"You...have...got...to...be...kidding...me!!" Those were my first thoughts looking at a recent training plan from my cycling coach. (Yes, I now have a coach who's providing me with customized workouts based on my goals, which are fairly humble: to turn back time, prevent aging, and stave off midlife.) My coach is pushing me into harder workout zones, helping me notch up my functional threshold power (that elusive, theoretical number that estimates what kind of wattage you could put out for an uninterrupted hour of pain on the bike). His alchemy for structuring these workouts astounds me: he pushes me just to my breaking point and then backs off with a rest day. Each week he increases my workload, in terms of hours, intensity and duration of intervals, etc, and then allows me rest, cementing my gains and getting me ready for the next training phase. After a month of hard workouts, he builds in a week of recovery and regeneration.
This particular workout was open-ended. He wanted me to climb a canyon in a wattage range that I would find challenging for 20-30 minutes. But this sustained climb, by my estimate, under the best conditions, would take me 90-120 minutes! What the heck?! Yet, with my Teutonic genes, I submitted to his coachly authority and undertook the assignment. It nearly killed me! I blew up after about 35 minutes. Each time he pushes me like this, I face obstacles I never thought possible. And this particular one, was, in fact, impossible. But I later found out he was testing me to see what I could do in that particular week of heavy training. I learned much about my body and its limits (as well as my propensity to mutter under duress).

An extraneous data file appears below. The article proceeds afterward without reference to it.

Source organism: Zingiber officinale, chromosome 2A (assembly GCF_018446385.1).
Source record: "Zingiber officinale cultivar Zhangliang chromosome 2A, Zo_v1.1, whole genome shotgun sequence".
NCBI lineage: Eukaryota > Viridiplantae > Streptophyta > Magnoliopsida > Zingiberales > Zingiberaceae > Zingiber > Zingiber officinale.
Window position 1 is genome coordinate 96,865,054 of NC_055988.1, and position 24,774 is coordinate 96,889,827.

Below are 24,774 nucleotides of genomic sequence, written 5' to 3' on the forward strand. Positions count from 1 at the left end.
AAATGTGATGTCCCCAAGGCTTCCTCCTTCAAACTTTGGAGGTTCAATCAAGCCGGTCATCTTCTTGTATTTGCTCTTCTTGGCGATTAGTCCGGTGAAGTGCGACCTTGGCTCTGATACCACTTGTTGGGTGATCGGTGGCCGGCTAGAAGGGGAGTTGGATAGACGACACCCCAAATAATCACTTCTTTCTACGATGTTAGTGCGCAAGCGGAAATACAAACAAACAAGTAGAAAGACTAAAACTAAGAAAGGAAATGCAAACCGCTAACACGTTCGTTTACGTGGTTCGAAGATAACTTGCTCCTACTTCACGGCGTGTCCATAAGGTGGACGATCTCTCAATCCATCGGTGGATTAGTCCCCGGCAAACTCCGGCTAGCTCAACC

"No pain, no gain." We've all heard that before. To a large extent, especially considering the distinction between good pain and bad pain, this adage is true. Good pain forces us to grow and adapt. In the hands of an experienced coach who knows us and cares for us, good pain makes us stronger and better. Good pain stretches us and, with proper rest and recovery, good pain takes us to another level of performance. (Bad pain, by contrast, is the result of overdoing it without a plan or can come under the auspices of someone who doesn't know us, know what they're doing, or particularly care. Bad pain tears us down; good pain builds us up.)
I'm learning much about spiritual formation as I pursue this training on the bike. I am realizing how beneficial it can be to have a coach who cares about us and accompanies us in a challenging period of growth. I'm realizing that we can't expect to grow without being pushed--sometimes to our limit. I'm also realizing that pain, in the hands of Someone wise and thoughtful, can be used to develop us into people we never thought we could be.
My cycling coach is trained, experienced, and knowledgable. His workout plans are tailor-made for me. His communication via email is compassionate and encouraging. He often ends his notes with, "The main thing is to be sure to have fun!" That particular day, I felt like saying, "Yeah, right."
But I got through that day and that week. In fact, the very next day, with another challenging climbing assignment, I actually felt better. Nietzsche, that very non-Christian philosopher, was once reported to say, "That which doesn't kill us only makes us stronger." Without buying into his philosophy, I think he was on to something. Under God's gracious care, the discipline that life doles out, while seeming painful at the time, can often yield fruit we never thought possible. So, hang in there, people. And keep on pedaling.